How to Arm Your Sales Team to Talk to Prospects About Marketplace

Nicole Wojno Smith on Apr 22, 2020

Enabling your sales team to talk about Cloud Marketplaces to prospects can seem like a big undertaking. We outline the three steps to take to start building your new Marketplace sales motion early on in the buying cycle.

While more buyers are embracing Cloud Marketplaces with open arms, these sales channels are still in their early development. Your sales team has spent countless hours perfecting their sales processes, so having them ask a prospect to purchase your SaaS product via Marketplace might feel like a curveball.

It’s understandable if your team is reluctant at first to talk to prospects about Cloud Marketplaces. Selling via the Marketplace can be a major home run, though. Deals happen faster, and there’s more expansion opportunity just waiting to be captured. All your sales team needs are a few hits under their belts, and they’ll be hooked.

Here’s what your sales team needs to know to start talking to prospects about Cloud Marketplaces early on in the buying cycle.

Keep your leading questions general

Your sales team, no doubt, has lots of questions they need to ask in the discovery phase to qualify a potential account, and it can seem daunting to add more questions to the repertoire. That’s why we recommend adding two basic questions to determine if this is a potential deal that can be done through Marketplace:

Does your company have a strategic relationship with one of the major Cloud Providers? Figure out if they have a relationship with AWS Marketplace, Microsoft Azure Marketplace, or Google Cloud Platform Marketplace. If they have a relationship with a Cloud Provider where your software is listed, that’s a green light to continue the Marketplace discussion. It’s also worth noting that your contact might not yet know much/anything about buying via the Marketplace, and that’s ok!

Who owns the Cloud relationship? Identifying key decision-makers is always essential, but stakeholders in a Marketplace deal may be different. For example, does the CIO, IT infrastructure team, or sourcing department act as the liaison between the prospect’s company and their Cloud Provider? These are the people that your contact will need to talk to about Cloud budget and commitments. While your buyer might not have experience purchasing through Marketplace yet, chances are, someone else in the organization has.

Partner with Cloud Providers

Your sales team has an ally on the outside—Cloud Provider reps. Each Marketplace lets you register your opportunities, which can be cross-referenced with the Cloud Provider’s field sales team. There are two main benefits to working alongside these reps:

Gather customer intelligence to fuel conversations. Cloud Providers who have an established relationship with your prospect have information about their company, usage, needs, and decision-makers. All of this is useful for adding context to your discussions to help expedite the sales process.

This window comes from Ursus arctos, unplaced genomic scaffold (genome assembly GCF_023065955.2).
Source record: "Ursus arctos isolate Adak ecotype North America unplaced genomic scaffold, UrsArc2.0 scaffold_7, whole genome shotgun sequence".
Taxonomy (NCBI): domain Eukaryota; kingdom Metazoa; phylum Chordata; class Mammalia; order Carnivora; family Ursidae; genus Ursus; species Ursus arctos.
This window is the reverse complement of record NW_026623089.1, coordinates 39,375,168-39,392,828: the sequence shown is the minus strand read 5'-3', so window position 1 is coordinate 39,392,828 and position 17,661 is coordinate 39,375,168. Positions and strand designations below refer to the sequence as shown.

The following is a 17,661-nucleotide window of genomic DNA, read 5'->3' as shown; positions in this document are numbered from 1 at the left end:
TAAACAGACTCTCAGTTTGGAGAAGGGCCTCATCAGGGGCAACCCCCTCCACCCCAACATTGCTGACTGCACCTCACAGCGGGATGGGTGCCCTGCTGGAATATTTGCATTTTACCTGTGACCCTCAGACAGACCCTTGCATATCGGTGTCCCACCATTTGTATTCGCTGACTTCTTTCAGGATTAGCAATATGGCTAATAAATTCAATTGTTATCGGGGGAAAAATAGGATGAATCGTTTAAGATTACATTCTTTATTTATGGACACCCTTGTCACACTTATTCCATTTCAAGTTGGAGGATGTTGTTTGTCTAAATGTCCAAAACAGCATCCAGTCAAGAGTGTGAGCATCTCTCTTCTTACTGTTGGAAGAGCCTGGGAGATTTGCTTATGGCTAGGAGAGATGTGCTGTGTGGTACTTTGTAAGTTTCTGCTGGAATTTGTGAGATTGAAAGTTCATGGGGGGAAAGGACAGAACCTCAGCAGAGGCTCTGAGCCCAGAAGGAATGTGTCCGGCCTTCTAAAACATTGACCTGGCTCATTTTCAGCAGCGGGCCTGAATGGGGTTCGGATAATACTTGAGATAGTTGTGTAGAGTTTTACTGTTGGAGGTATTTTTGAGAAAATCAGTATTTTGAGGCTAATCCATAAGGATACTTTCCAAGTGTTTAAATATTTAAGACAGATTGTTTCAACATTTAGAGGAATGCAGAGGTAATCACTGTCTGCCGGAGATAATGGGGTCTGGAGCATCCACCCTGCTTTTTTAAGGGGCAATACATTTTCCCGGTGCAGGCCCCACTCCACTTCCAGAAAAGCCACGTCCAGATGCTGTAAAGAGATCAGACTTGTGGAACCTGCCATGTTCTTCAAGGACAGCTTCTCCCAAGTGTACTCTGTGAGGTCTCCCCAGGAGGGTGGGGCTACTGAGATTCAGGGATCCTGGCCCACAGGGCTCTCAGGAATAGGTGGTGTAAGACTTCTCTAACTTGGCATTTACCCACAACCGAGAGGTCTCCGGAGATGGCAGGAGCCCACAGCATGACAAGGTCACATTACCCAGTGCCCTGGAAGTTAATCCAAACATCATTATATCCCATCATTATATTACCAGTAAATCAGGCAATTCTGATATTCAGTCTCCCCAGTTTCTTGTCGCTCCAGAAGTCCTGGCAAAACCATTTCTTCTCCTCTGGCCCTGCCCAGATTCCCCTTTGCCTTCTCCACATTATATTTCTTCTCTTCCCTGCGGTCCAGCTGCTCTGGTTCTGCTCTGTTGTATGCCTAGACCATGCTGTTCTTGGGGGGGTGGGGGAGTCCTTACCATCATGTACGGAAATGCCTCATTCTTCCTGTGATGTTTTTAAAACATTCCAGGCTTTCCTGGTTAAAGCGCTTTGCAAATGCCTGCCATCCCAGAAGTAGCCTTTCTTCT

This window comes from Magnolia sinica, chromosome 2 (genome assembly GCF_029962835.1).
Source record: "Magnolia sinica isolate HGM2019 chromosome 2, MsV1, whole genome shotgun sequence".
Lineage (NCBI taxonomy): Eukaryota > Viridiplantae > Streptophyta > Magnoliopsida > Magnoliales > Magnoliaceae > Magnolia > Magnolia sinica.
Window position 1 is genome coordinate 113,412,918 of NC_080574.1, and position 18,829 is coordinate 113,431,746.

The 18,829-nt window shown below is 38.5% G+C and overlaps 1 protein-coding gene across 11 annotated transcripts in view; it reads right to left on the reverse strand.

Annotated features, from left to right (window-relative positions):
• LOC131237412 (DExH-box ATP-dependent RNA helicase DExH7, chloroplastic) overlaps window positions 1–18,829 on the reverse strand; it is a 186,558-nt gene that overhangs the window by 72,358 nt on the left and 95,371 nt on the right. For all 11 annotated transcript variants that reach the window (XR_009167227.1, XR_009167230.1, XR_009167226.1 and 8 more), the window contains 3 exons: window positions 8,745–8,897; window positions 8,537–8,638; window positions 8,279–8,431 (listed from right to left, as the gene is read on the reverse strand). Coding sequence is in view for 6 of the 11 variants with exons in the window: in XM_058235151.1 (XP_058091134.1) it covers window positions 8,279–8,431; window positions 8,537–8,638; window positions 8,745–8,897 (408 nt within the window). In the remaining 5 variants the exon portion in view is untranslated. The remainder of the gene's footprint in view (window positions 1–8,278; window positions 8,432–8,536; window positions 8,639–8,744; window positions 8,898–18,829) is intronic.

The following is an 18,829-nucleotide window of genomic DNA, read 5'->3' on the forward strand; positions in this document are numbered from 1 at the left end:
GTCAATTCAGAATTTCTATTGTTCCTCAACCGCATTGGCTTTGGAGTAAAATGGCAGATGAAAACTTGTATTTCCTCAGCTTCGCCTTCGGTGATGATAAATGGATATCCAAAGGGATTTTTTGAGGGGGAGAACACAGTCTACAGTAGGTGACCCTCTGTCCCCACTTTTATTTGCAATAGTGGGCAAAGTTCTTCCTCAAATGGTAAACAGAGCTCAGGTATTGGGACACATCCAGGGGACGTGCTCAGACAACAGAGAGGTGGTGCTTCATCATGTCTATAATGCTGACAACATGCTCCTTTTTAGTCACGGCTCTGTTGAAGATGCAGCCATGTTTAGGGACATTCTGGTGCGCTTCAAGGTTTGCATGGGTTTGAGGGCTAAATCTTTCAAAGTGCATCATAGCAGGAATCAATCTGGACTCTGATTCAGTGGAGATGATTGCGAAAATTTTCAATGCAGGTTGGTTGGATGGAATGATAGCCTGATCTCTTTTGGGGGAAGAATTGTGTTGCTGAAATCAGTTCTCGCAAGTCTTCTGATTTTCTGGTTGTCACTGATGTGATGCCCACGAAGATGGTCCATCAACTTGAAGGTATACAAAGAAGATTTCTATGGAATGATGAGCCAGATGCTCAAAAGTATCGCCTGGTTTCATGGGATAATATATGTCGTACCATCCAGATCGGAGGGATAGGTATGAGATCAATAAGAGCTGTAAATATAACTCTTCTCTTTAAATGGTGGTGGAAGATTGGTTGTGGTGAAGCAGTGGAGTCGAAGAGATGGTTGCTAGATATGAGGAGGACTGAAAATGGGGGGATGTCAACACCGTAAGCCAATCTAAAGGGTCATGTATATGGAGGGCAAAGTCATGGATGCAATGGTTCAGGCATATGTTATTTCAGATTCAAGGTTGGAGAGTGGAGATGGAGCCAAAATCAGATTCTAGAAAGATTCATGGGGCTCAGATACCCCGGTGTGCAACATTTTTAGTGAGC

Leverage the Cloud relationship and co-sell opportunities. Not only can Cloud Providers give you customer intel, but they can also act as a partner. You and the Provider rep both have a vested interest in getting these deals done, so learning to navigate these programs and relationships can be a game-changer.

Plus, you can leverage Marketplace incentives, such as Enterprise Discount Programs (EDPs), Enterprise License Agreements (ELAs), or various Partner/Reseller-centric programs for larger deals.

Explore the different ways to do Marketplace deals

If your sales team wants a quicker win, then try focusing their Marketplace efforts on customer renewals. In these scenarios, you move an existing customer who’s up for renewal over to the Marketplace. There are a few reasons why this may have a higher success rate than an entirely new account:

Customers may not have budgeted for necessary expansion, but they have Cloud budgets. Have you ever come across a customer who hasn’t planned for necessary growth? Perhaps they weren’t sure how many of their year one licenses they would burn through, and when it comes to year two, they aren’t sure what expansion looks like, and haven’t received approval to add licenses.

Outside of the Marketplaces, this would be a frustrating conundrum. However, incentives from Cloud Providers make upsells more viable. Each Cloud Provider handles commitment burn down for purchases made through their Marketplaces a little differently, but they all treat these purchases as a way to fulfill your buyer’s spend commitments.

Multi-year deals become possible with greater access to budget. Another scenario where Cloud Provider budget commitments can benefit your sales team is multi-year deals. Similar to the incentives mentioned above, excess in an already-committed budget could mean your customer can extend their contract upfront. Even without incentives, your customer can leverage the existing Cloud budget to pay for an expansion or extension.

It’s understandable if any change to your sales team’s workflow causes confusion or apprehension, but your team can learn as they go (and grow). Starting broad conversations early and leveraging the established Cloud Provider relationship, your company can begin building your new Marketplace sales motion. Plus, starting the transition with renewal accounts is a more natural way to test the waters.

Want to help your sales team even more? Get them excited about leveraging this new sales channel with this guide to why buyers are flocking to Cloud Marketplaces.

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